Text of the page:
Fenland’s suspended planning chief apparently says March is too far for him to get to as he “resigns” his �65,000 post

FIRST he was suspended for undisclosed allegations of gross misconduct but today it emerged Fenland Council’s planning chief Derek McKenzie has “resigned” because he lives too far away.

Mr McKenzie was suspended on full pay from his �65,000 a year job as head of development services a fortnight after describing to a Cambridge conference how Fenland had “ ripped up the guide book” to create a fast, fluent and flexible approach to planning.

No explanation was about the allegations but Mr McKenzie insisted on fighting them through internal meetings which have now culminated in his apparent decision to “resign”.

Sharon Smith, a member support officer, has emailed the explanation to the Fenland Development Forum – a body which includes local architects and estate agent.

She told the 20 members that “as you are aware, Derek McKenzie has been away from work for some time now.

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“As such Derek has recently been in touch to advise that due to the distance between work and his home in the North of England, he is unable to continue and has therefore felt it necessary to resign.”

Her email adds that “the council recognises Derek’s contribution and work in his short time with us and wishes him the best of luck with his future career.”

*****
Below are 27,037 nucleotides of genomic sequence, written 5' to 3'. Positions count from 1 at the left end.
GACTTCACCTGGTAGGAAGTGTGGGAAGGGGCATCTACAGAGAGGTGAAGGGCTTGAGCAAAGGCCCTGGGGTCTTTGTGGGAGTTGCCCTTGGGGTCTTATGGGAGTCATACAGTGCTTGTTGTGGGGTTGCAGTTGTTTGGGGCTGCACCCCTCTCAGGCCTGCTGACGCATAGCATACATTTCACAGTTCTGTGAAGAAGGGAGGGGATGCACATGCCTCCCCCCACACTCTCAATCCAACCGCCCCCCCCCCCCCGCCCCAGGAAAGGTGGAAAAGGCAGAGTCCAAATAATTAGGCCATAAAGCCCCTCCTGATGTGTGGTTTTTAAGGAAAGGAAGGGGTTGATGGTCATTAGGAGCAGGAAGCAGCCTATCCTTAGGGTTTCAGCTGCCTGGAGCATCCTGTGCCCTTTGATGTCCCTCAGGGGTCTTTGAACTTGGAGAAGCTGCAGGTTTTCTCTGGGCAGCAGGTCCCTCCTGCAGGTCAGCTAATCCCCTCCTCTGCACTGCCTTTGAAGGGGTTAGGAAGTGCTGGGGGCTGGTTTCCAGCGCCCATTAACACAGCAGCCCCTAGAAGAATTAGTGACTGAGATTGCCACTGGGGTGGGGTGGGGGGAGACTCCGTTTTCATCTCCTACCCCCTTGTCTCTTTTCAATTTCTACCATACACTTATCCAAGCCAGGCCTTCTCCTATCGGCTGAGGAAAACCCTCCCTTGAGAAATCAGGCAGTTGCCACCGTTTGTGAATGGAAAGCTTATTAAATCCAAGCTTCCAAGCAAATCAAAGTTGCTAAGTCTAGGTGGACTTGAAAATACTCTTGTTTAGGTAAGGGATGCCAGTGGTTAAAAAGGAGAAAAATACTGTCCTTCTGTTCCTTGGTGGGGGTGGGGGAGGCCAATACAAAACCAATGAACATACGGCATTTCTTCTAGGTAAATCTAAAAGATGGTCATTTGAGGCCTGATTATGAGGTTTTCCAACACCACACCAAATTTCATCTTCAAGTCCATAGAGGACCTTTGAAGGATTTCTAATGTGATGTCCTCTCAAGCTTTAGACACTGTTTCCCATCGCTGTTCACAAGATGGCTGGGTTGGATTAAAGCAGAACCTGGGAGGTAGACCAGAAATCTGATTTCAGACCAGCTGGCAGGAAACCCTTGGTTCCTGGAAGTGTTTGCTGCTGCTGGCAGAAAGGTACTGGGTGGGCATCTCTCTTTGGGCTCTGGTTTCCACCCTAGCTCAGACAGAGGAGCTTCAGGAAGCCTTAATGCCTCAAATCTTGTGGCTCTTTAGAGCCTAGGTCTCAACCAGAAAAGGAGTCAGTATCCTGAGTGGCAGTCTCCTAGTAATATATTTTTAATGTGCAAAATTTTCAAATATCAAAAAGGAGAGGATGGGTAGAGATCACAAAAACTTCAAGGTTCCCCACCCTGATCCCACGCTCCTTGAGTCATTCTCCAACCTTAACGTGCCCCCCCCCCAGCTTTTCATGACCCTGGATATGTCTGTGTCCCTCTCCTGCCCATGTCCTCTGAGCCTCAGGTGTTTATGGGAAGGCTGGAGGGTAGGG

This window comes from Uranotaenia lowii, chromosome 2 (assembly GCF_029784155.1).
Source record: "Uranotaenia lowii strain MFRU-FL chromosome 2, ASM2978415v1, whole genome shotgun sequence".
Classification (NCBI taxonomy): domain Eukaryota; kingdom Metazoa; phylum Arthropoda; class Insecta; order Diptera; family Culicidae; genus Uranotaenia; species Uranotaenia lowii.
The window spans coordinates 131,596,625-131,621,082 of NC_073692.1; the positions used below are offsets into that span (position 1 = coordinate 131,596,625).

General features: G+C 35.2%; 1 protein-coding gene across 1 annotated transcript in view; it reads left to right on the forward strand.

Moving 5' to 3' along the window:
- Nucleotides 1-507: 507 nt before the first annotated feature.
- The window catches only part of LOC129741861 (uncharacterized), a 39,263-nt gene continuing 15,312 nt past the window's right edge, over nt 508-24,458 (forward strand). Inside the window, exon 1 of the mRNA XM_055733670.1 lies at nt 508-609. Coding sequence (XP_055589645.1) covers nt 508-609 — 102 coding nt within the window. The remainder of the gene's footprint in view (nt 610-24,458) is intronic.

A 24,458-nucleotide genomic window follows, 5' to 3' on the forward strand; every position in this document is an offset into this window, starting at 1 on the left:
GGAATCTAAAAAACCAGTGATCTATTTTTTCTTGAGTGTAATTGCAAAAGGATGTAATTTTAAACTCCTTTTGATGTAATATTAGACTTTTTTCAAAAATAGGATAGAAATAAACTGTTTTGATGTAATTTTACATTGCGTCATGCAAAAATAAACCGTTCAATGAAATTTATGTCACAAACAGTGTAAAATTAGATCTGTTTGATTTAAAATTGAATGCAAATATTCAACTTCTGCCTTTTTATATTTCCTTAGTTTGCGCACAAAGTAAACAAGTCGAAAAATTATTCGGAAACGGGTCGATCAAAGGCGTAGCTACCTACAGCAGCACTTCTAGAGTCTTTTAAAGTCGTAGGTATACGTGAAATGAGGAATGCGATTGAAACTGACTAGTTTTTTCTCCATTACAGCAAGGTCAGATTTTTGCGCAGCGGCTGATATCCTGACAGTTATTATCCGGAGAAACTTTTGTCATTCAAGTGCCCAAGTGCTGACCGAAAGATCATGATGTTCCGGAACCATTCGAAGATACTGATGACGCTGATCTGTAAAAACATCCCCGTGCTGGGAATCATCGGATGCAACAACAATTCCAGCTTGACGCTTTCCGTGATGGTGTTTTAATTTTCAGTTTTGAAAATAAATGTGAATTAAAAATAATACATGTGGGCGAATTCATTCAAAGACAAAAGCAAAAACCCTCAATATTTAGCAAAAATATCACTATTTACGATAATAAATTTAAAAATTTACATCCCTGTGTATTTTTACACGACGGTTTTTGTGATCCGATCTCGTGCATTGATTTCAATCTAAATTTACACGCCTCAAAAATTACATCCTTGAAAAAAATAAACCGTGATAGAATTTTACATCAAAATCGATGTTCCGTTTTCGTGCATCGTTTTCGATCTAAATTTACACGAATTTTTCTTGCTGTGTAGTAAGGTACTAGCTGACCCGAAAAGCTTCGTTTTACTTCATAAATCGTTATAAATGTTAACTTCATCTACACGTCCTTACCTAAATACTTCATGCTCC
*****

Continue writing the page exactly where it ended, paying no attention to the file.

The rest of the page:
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Interim management changes have been explained to forum members with enhanced roles for planning officers Alison Callaby and Graham Nourse.

She also revealed the council has “agreed to continue and expand” the partnership staffing arrangement with Peterborough City Council whose group manager strategic planning officer Richard Kay will have a line management role at Fenland Hall.

Mr McKenzie had completed six months service with Fenland Council and had told friends he was confident of being cleared of any allegations of wrong doing.

He joined the council from Nakheel of Dubai where he was head of planning and business excellence.

The United Arab Emirates company builds hotels, shops and homes and created the Palm Juneirah dubbed the ‘eighth wonder of the world’.

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